undertime

undertime

(ˈʌndəˌtaɪm)
n
(Industrial Relations & HR Terms) informal the time spent by an employee at work in non-work-related activities like socializing, surfing the internet, making personal telephone calls, etc
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References in periodicals archive ?
The two-hour difference was not counted as undertime by the Civil Service Commission.
The best contact center resourcing algorithms are staffing optimization prescriptive models, which prescribe the best hiring, overtime, undertime, and controllable shrinkage plans that meet servicing objectives at least cost.
The best staffing models are integer programming based and include the ability to produce just-in-time hiring, overtime/ undertime, and controllable shrinkage plans.
These models prescribe the best hiring, overtime, undertime, and controllable shrinkage plans that meet servicing objectives at least cost.
WORCESTER - At this summer's annual league meetings, the Sharks should submit a rule change calling for undertime.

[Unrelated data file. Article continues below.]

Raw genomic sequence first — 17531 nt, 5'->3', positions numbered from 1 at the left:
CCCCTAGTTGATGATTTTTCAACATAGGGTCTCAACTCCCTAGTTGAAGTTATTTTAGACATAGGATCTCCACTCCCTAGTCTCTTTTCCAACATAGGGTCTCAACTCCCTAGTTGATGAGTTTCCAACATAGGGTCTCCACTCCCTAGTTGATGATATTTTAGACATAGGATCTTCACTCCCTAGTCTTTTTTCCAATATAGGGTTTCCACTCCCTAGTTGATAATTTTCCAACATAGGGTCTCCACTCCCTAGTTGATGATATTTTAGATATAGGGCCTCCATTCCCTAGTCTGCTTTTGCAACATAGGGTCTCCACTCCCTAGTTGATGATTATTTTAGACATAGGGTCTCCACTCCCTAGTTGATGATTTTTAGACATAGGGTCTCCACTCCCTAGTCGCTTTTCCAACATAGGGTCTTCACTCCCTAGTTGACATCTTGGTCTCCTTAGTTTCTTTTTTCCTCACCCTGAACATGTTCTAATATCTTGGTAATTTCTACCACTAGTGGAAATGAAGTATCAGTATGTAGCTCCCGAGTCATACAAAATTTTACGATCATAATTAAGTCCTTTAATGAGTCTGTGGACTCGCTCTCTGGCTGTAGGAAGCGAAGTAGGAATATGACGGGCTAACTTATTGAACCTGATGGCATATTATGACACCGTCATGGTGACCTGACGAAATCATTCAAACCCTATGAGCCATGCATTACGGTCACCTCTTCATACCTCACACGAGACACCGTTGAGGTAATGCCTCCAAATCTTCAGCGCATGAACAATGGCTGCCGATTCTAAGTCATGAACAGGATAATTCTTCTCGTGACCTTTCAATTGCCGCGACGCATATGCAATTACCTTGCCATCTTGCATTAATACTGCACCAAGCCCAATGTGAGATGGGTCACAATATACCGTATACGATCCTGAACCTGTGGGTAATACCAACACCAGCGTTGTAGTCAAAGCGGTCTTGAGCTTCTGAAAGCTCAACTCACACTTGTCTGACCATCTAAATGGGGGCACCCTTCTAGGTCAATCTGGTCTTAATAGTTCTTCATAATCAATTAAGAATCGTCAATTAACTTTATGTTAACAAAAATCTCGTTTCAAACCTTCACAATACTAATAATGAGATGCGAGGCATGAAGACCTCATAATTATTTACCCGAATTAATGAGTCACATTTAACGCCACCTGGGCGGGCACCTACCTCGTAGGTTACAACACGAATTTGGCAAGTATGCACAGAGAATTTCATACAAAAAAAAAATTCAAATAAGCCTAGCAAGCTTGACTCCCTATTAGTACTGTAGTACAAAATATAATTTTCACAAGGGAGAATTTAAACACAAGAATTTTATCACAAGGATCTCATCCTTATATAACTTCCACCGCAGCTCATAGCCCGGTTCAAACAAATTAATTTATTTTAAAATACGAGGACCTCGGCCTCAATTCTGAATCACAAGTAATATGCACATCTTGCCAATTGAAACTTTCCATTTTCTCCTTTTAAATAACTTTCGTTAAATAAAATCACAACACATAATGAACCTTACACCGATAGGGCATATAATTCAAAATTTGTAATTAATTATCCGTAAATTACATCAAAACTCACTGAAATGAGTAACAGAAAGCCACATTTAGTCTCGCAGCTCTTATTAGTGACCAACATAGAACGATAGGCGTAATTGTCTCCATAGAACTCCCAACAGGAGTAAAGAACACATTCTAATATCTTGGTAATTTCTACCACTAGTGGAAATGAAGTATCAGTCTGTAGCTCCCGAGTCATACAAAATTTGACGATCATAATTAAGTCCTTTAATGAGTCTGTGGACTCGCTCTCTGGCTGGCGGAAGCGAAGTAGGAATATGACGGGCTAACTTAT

Baird Callicott, Do Deconstructive Ecology and Sociobiology Undertime Leopold's Land Ethic?
If they observed our personnel departments, they would hear about paid hours, time-sheet hours, vacation time, sick time, holiday time, overtime, undertime, lost time, compensatory time, time-in-grade, and soon.
All of these proposals were ultimately dismissed on the grounds that they were not financially feasible, would undertime the fight for equality, and were divisive, distinguishing women from men rather than uniting all workers around the fight to improve the working environment.
The President also frowned on government workers who go undertime.
BOSTON - Baseball is the only sport that embraces the concept of undertime, and it cost the Red Sox a game last night.